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Bridging the Generation Gap: How Leaders Can Communicate with All Employees

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By Barbara Beauregard   |    January 30, 2015   |    11:23 AM

Using Leadership Skills to Effectively Communicate with Different Types of Workers

Multigenerational workplaces are the norm these days. Age differences in offices can range as much as 20 to 30 years, and these people typically have different motivations. A recent article in the Huffington Post showed that Baby Boomers (born after World War II) and Generation Xers (born between 1965 and 1982) are typically motivated by similar factors: company growth, increasing revenue, filling gaps, hiring new employees, etc.

Millennials (born between 1982 and the early 2000s) on the other hand are more interested in being independent, and they want the company’s values and mission to align more with their own. An additional problem is that more and more people are reporting to managers younger than they are, and this trend is likely to continue. Different work mentalities and experience can cause conflict within an organization. An adept manager, however, can learn to bridge these gaps.

Steps to Bridge Generational Gaps

If generational differences are causing issues, a manager can use the following tips to make the teams better:

  • Understand each person’s needs: Studies show that each generation has different needs within an office environment. Baby Boomers typically want respect even if they are a subordinate. Generation Xers like to learn and be given feedback. Millennials like leadership and mentorship, but they also like to have their ideas respected. Older generations tend to believe that working longer hours is the best way to succeed. Younger generations like more of a work/life balance. Understanding each employee’s needs is a necessity to get them to work hard for the organization.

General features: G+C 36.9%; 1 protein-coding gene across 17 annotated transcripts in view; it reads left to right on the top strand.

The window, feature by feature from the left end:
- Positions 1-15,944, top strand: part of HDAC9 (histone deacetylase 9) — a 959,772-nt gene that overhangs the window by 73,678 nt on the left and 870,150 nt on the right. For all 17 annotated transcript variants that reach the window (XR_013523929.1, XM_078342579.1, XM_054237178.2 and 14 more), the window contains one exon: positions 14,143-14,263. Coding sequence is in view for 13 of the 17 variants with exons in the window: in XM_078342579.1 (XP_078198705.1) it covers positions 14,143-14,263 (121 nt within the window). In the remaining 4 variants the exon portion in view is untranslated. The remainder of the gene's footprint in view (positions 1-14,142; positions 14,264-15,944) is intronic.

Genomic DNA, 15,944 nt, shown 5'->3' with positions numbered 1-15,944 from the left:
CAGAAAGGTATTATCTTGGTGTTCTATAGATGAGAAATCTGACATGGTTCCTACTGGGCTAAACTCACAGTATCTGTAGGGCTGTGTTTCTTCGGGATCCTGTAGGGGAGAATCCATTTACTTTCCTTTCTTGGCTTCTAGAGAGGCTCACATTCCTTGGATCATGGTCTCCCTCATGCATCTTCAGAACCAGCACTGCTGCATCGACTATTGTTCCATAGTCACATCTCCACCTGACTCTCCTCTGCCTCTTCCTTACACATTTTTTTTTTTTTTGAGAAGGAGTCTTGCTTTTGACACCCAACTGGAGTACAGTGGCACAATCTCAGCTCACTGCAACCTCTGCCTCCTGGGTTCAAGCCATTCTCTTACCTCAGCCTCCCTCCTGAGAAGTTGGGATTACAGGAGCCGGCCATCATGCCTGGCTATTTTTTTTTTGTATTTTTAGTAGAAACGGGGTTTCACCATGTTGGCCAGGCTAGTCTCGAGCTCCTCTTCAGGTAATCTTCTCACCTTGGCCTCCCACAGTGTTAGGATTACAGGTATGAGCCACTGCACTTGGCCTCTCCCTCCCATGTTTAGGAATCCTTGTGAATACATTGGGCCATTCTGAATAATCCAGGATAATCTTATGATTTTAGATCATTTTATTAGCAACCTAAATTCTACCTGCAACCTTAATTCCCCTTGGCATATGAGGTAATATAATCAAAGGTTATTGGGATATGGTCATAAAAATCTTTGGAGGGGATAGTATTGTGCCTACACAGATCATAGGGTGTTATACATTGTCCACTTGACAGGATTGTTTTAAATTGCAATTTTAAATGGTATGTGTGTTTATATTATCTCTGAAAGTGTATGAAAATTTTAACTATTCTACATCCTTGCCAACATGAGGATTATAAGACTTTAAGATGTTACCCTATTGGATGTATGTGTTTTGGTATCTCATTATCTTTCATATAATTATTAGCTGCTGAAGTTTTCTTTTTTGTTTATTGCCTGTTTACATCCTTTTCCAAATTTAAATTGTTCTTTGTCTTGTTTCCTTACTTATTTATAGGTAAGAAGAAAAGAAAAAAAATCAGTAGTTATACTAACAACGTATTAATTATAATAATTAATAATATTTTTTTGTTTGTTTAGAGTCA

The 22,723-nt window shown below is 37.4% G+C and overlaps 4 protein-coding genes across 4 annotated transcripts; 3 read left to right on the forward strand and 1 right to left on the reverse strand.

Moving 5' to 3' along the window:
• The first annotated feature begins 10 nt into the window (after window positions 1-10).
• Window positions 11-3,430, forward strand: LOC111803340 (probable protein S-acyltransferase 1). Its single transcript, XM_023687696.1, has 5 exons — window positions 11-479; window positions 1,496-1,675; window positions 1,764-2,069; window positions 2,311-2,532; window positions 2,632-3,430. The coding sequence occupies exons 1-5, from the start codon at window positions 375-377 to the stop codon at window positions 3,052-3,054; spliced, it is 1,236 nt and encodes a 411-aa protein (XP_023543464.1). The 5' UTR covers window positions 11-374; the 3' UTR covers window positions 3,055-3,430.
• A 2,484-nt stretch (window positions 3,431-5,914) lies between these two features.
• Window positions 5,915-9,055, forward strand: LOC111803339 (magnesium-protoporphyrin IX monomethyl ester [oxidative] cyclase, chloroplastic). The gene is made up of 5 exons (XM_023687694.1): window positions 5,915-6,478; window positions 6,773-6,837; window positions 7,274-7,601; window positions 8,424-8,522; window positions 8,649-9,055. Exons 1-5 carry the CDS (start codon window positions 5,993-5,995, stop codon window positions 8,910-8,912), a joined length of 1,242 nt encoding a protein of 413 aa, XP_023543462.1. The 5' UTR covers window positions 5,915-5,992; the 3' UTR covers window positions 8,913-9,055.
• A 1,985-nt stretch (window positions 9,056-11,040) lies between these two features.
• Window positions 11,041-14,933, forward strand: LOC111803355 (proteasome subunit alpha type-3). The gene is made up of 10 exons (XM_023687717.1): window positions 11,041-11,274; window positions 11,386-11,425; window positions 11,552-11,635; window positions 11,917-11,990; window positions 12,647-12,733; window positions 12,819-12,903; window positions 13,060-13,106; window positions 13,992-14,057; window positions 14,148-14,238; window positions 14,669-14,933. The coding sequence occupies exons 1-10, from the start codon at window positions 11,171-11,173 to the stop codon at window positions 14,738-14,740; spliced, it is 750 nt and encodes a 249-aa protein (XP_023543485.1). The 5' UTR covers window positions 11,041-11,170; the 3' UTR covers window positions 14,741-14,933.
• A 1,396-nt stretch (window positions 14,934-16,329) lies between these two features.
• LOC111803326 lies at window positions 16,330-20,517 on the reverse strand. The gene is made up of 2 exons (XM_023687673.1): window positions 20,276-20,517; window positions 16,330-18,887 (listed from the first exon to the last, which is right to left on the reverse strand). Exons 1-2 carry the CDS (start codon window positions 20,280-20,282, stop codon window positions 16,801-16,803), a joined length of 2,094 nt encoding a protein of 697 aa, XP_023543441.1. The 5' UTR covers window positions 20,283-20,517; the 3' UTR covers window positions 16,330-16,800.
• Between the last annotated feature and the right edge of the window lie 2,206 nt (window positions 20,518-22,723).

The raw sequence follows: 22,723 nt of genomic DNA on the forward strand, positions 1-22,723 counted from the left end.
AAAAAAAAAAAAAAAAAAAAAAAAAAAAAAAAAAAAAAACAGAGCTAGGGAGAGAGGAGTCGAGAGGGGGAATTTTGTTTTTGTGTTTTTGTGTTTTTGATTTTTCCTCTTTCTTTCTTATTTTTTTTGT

• Communication is key: Each generation is different in the way that they communicate. Gen Xers and Baby Boomers are more apt to pick up the phone and call someone. Millennials, however, typically communicate via devices – i.e. texting or social media. Helping older generations understand this type of communication will be a major goal of management.
  • Teach respect: Millennials need to be taught that Baby Boomers have seen plenty of changes in the marketplace and through experience know how to react appropriately. Many younger people believe that older generations are just stuck in their ways. Much of this has to do with this experience, and Millennials need to respect that. Older generations, however, need to respect that Millennials know more about the Internet and modern technology.
  • Create opportunities for mentoring: As mentioned earlier, Millennials do like mentoring, and Baby Boomers can offer them plenty of advice. Millennials can help Boomers learn new technologies. Provide as many opportunities for these two generations to learn from each other.
  • Put together cross-generational teams: Another way to learn from each other is via cross-generational project teams. Let the team members work together on projects and see the benefits of different viewpoints.
  • Institute a feedback/conflict resolution process: If conflicts are occurring, have a policy in place that lets the team know that they can come to the manager with concerns. Institute a conflict resolution plan early. For example, if a particular person is consistently having problems with an older or younger teammate, send them to some type of sensitivity class.
  • In the end, the manager makes the decisions: While the manager can accommodate different generational motivations and needs, the person will still make the final decision on how to proceed. The team must respect that decision – no matter what the age group.

The experience of every generation is valuable. A good leader knows this and tries to use it to make the team and company better.

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